GAA

'It's A Big Jump And No One Likes Change, Especially In Ireland'

'It's A Big Jump And No One Likes Change, Especially In Ireland'

Shane Walsh remains sceptical regarding the GAA's experimental football rules but would not be opposed to seeing them further trialled in this year's National League.

The association's Central Council will meet this weekend to decide which, if any, of the five tweaks will be adopted for the league.

The limiting of handpasses to three in succession, a sin-bin for a black card offence, a requirement for sideline kicks to go forward unless they are inside the opposition 20m line, a requirement for kick-outs to be taken from the 20m line and the offensive mark have all been on show during pre-season tournaments.

"It's a big jump and no one likes change, especially in Ireland," the Galway footballer said at the launch of the 2019 Allianz Football League.

Walsh thinks the sin bin and new sideline ball rule are the ones which have worked best so far. He can also see pros and cons to the offensive mark. Having Damien Comer on the edge of the opposition square is surely gives those pros a bright hue.

It is the new handpass restriction has elicited a racket from all corners of the game.

Advertisement

"The hand pass rule seems just a bit daft with three. You’ve gone from a record number of handpasses in a game to three handpasses consecutively.

"Looking back last year at a goal of the year contender, Corofin against Nemo Rangers in the All-Ireland club final, it was a hand pass move that blitzed the team, there was seven or eight hand passes in that move. It ended up in one of the best goals. No one talked about the hand pass going into it, it was all about the team play that led to the goal. I think that’s a big thing."

Walsh is yet to play a game during this experimental period - he was in the stand at the weekend as Galway beat Mayo on penalties to qualify for the FBD League final. Neither has he done a whole lot of work on the new rules in Galway training.

You saw the last day we got caught out a couple of times with the handpasses and different things like that. It's very tough.

I remember the first point Mayo got in the game, it was off a mark and your man nearly got flattened because the ref forgot to blow for a mark.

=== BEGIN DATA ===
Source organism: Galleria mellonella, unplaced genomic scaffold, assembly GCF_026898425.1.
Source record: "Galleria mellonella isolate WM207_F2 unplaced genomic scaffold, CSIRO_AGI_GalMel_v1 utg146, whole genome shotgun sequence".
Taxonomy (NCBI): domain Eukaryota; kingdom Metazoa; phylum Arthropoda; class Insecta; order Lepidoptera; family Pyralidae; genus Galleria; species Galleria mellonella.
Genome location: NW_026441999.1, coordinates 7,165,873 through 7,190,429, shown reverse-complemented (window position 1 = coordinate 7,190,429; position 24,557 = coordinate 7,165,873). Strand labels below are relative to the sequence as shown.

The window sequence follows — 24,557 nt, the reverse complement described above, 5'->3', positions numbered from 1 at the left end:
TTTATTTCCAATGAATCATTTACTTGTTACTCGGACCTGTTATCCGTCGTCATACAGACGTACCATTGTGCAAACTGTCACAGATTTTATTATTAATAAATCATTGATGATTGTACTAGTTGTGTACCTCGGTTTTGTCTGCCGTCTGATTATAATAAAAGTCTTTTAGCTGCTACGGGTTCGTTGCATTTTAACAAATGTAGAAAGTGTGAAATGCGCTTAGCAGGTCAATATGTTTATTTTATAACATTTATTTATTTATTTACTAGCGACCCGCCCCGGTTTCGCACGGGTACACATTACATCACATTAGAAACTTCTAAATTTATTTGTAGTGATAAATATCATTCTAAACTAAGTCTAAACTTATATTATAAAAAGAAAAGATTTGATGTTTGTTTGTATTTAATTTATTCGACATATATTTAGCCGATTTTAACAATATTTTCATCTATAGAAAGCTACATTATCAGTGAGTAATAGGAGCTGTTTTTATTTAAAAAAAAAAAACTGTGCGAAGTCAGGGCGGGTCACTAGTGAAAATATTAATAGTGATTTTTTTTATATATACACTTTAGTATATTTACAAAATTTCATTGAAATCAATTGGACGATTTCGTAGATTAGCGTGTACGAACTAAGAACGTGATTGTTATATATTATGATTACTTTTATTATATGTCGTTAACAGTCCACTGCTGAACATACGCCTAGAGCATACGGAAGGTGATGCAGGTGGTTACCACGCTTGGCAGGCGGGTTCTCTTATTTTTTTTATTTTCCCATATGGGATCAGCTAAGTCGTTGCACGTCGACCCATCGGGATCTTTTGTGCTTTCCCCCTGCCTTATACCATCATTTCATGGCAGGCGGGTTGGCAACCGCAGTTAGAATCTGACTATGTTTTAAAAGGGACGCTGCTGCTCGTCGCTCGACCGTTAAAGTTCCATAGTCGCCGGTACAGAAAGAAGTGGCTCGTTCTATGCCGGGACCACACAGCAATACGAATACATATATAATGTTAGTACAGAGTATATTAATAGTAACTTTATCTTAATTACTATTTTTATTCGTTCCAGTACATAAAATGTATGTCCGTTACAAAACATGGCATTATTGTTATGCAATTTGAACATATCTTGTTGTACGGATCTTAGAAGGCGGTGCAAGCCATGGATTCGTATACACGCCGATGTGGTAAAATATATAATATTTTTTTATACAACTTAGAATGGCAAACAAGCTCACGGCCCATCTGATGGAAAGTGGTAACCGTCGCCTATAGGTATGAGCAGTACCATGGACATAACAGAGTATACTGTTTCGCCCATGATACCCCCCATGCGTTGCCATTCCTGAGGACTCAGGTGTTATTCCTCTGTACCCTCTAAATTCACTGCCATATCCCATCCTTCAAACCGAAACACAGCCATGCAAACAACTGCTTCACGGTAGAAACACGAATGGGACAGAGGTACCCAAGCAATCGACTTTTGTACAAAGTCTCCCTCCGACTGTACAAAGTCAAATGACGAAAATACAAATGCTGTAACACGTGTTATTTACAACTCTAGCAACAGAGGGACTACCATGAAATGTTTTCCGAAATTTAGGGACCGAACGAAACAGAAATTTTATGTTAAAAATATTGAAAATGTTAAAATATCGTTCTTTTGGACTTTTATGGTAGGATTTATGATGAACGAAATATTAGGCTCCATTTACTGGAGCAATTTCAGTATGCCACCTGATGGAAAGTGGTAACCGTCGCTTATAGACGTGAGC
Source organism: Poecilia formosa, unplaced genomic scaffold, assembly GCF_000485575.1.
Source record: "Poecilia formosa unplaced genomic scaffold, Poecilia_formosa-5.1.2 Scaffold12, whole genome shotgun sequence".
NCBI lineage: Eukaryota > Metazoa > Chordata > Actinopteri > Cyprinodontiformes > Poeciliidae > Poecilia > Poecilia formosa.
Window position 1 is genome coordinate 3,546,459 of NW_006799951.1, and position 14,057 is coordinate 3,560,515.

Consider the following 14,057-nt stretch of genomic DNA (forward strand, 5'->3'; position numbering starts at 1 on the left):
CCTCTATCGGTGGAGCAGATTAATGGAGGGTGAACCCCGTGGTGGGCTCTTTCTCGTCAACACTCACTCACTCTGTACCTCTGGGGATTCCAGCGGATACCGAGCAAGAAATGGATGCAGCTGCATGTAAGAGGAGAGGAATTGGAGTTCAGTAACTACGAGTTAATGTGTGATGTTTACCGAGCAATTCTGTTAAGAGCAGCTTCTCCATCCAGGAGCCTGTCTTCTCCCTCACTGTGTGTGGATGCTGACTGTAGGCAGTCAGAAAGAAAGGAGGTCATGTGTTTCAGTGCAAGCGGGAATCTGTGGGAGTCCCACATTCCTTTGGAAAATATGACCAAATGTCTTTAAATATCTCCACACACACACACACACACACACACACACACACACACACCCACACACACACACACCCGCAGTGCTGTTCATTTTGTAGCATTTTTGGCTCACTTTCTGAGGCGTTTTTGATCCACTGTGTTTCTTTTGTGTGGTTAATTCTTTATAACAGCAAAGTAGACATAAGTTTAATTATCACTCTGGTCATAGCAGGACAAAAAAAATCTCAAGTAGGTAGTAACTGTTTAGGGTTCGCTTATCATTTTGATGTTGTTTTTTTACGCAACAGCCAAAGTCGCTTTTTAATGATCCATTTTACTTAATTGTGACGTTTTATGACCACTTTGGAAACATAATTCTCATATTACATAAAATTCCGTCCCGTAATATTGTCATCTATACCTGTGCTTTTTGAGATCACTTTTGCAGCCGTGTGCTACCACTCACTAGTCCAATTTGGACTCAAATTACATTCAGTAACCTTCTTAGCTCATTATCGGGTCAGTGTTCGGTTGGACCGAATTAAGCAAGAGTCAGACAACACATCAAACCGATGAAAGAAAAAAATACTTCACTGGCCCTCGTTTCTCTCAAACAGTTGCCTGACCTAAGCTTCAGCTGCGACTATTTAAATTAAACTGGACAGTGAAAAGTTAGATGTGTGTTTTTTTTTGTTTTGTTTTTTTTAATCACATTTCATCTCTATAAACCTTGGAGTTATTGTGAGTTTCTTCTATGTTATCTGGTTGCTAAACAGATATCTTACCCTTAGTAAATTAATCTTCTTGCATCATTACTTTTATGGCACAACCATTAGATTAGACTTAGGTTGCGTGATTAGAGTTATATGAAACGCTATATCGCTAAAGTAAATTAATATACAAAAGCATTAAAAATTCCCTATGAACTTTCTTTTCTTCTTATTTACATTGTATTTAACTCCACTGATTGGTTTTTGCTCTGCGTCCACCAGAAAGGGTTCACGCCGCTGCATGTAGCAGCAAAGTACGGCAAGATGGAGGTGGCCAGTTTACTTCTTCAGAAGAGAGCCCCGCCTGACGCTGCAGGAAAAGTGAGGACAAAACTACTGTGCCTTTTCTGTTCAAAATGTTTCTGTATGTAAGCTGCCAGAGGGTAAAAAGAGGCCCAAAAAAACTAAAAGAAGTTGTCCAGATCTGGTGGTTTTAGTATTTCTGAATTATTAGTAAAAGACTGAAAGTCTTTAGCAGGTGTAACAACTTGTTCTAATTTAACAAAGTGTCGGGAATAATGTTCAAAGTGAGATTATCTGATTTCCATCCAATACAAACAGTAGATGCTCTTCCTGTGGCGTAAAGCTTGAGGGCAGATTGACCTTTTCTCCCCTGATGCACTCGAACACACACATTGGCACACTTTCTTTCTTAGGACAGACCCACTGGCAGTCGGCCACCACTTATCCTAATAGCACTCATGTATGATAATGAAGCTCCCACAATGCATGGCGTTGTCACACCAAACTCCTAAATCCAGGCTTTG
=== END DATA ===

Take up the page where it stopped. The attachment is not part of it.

It's tough on refs, I think, that's the big one. Maybe they're the people who should be interviewed on the rules to see how they're working because they're the ones that are going to be under the spotlight and are already under the spotlight heavy enough as it is.

If the handpass limit is adopted, the 25-year-old does see an opportunity for teams to play a more direct style.

"With this handpassing [rule] people are automatically counting numbers and this sort of thing instead of just simplifying it. If the ball can be moved forward quickly, move it forward quickly; it's not a case of we have to count this handpass and use the three and then kick. Just play the game as you see it.

Advertisement

"If we can get the ball from 'A' to 'C' by skipping 'B', that's the aim of the game.

"The game has evolved so much, the pace, physical strength is a huge part of the game now. We'll be looking to exploit that from the youth that we have in the squad.

"Everything has been put in place for us and whatever rules are there we'll play with them as we go along."

Photo by Brendan Moran/Sportsfile

The inter-county famine is about to end, giving way to a nine-week feast of Allianz Football League action between the weekend after next and the four divisional finals in Croke Park on March 30/31. The exciting programme features 116 games across the four divisions in a campaign which will mark the 27th year of Allianz’ partnership with the GAA as sponsor of the Allianz Leagues, making it one of the longest-running sponsorships in Irish sport. In attendance at the Allianz Football League 2019 launch in Dublin are, from left, Ryan Wylie of Monaghan, Shane Walsh of Galway and Stephen O'Brien of Kerry.

See Also: Dara Ó Cinnéide Speaks Sense On Payments To GAA Managers

PJ Browne
Article written by

You may also like